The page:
Kermit the Frog Unpigged!Kermit’s serenade from the first season of Sesame Street in 1970 finds itself as the title of Jill Hudson Neal’s article in today’s Washington Post. The family and I have been getting frustrated with our recognition that on a student budget “It ain’t easy being green.” (Cue the music…)

Anyhow. April is upon us, which means 30 days of guilt-inducing environmental propaganda being tacked onto the 40+ days of Lent that mercifully end next week. The family and I have been trying to come up with budget-possible ways to do our part. But, as Neal says, “And choose the organic eggs instead of whatever’s on sale? Please, that $4 will buy me a grande soy latte.” I’m not into $4 coffee, but the same four bucks gets me 48 eggs instead of 12 where we usually get our groceries.

The thing is that my house wants to go into it wholesale. Get all the food via the Community Supported Agriculture distros. What we can’t get there, hit the co-op store. (Sadly, I’m not aware of even a Trader Joe’s out here; any Syracuse-area readers, if you know of one, let me know, OK?) Or hit the local farm stands when they’re open. Heck, if you got the yard space, get a cow and some goats. And I’m just talking food here; our kids are out of them, but we used cloth diapers, we use cloth napkins at dinner, avoid disposable eatery, and wash a ton of our clothes by hand. In our homeschooling circles, chemical cleaners are out; natural-based organic cleaners are in.

It’s all great stuff. And, for a grad student with a family, prohibitively expensive. Alas. It’s very frustrating; Jill, we share your pain and frustration. It’s so easy and tempting to take the “The-last-days-are-coming-and-it’s-all-going-to-blow-anyway-no-matter-what-we-do” philosophy of my youth and which I still hear (unfortunately) in more conservative Christian circles. But even in those circles, the environmental health drive is there, even among those who subscribe to the aforementioned “end times” perspective on it. Instead of focusing on “saving the earth” and on community ethics, the focus is on individual health and morality. I used to think that this was a very selfish and not especially biblical way to look at it. I still to do, to some extent. But now that I literally can’t afford to shop anywhere other than Aldi’s or Sav-A-Lot and we make regular use of the food pantry in order to eat anything remotely healthy, I can appreciate the individualistic sentiment a little more.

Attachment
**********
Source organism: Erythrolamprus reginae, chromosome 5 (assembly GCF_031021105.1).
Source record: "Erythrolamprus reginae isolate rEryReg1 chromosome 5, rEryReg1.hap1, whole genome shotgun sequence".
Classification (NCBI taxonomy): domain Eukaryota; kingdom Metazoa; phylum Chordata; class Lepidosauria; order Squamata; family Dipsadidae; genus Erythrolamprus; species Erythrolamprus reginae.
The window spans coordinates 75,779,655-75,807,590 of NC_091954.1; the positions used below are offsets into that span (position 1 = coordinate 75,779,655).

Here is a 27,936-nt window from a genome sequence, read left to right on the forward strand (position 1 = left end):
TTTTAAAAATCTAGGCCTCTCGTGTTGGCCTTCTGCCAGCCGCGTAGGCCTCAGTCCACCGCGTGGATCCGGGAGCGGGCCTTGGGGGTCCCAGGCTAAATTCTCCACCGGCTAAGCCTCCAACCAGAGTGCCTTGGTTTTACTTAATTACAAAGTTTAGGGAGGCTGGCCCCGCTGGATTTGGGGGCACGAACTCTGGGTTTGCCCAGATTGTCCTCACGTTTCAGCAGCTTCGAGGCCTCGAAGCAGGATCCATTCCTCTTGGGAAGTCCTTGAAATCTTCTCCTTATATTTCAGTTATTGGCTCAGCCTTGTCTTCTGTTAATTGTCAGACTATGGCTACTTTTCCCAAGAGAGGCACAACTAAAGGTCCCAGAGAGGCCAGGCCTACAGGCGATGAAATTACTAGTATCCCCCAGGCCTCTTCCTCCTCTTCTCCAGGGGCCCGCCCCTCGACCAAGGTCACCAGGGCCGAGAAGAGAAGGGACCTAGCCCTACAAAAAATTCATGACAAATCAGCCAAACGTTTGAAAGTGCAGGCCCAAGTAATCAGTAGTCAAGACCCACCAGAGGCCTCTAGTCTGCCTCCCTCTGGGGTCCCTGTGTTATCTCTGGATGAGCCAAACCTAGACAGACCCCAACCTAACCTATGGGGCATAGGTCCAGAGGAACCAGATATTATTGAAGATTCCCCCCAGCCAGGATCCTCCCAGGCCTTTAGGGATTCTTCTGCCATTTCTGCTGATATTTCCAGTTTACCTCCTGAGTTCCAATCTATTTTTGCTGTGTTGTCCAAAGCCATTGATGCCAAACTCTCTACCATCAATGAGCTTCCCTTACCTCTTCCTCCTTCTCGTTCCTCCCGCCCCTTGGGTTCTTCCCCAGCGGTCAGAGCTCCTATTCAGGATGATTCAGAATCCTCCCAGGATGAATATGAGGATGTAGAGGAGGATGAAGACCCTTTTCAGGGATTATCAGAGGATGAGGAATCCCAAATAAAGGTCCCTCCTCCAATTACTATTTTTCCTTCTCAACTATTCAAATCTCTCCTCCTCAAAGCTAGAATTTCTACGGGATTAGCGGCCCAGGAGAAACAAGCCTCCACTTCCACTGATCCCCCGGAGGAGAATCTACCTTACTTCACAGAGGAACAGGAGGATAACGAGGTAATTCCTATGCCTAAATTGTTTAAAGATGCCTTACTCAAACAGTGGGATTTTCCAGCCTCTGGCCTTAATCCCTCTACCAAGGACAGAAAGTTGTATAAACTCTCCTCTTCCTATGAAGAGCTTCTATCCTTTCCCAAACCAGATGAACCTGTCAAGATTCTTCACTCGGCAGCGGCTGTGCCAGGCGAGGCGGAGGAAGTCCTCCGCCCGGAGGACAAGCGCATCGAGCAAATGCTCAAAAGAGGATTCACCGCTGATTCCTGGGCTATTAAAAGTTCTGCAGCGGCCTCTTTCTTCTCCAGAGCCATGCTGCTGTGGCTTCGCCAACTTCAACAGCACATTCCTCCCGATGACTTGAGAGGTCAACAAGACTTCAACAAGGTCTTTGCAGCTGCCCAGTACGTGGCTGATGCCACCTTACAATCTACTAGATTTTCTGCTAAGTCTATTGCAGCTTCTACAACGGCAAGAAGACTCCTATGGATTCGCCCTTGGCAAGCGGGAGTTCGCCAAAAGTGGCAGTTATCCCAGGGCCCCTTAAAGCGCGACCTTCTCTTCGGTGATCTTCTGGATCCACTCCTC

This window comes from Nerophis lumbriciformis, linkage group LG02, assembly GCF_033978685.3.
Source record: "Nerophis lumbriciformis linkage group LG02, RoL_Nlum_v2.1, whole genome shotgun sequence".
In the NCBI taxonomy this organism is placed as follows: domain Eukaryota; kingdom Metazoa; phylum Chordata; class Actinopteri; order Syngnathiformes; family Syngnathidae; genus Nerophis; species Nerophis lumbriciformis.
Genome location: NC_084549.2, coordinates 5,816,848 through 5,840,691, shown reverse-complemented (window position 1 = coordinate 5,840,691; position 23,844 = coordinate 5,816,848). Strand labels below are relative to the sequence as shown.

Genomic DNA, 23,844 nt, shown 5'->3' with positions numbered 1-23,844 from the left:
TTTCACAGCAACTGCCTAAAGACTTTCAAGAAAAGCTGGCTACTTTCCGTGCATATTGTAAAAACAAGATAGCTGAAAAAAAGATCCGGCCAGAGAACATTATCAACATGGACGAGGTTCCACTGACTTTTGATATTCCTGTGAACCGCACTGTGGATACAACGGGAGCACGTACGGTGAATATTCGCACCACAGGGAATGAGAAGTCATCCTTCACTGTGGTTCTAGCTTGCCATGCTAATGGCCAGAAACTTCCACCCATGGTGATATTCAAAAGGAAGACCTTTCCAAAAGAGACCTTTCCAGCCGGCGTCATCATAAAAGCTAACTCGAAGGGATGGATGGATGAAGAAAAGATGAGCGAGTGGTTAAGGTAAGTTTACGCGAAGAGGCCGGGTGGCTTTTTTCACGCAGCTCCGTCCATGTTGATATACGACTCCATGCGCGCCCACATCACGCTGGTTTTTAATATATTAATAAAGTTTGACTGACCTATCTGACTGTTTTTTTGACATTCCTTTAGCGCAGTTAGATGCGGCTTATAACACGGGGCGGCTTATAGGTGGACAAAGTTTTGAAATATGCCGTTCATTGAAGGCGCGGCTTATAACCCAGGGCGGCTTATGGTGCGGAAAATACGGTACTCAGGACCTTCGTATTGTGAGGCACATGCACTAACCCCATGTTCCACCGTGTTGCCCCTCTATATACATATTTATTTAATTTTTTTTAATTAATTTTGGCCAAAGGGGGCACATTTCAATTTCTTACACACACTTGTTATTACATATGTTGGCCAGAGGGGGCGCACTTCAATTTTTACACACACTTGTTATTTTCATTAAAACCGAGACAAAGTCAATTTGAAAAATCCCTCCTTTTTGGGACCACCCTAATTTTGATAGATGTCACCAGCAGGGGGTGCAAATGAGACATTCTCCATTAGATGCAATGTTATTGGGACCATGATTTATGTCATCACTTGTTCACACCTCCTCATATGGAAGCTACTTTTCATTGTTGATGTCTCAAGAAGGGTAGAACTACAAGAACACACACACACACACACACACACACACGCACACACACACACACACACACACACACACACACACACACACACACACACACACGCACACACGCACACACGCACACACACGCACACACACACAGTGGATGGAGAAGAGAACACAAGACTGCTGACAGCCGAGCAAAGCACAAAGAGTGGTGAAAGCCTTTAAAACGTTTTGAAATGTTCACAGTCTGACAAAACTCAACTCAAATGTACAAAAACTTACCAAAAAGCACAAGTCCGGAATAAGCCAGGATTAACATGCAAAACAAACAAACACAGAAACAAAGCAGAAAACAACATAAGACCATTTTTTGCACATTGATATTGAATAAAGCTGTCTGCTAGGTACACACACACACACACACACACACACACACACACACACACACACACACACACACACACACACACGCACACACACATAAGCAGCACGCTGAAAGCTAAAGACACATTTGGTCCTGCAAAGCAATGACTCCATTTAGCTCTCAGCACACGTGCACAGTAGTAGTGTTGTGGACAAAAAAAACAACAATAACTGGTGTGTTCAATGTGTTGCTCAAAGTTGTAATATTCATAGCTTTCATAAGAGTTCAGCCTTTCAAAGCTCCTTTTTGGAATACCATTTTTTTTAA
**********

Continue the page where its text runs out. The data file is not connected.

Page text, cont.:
Rather than throw the environmentalism, individualism, and communitarian babies out with the bathwater, what we’ve kind of decided to do is “Think Little,” as my favorite poet puts it. In order to support and encourage the larger whole, we need to start with ourselves. A fusion of the spiritual ethics of starting with our own selves in our OWN spiritual state before talking about the spiritual state of others (Jim Dobson, are you listening??) with environmental concern and the state of our own physical health.

This is common ground. Regardless of where we fall in the whole global warming and environmentalist issues, I would like to think that our own health would prompt us to make better, more healthy and more economically sane choices of what we eat, what we drive (and how often) and how we clean in our own lives and families. And then, when the time is right, we can perhaps do more, both for ourselves, our communities, and our planet.

Sing on, Kermit.

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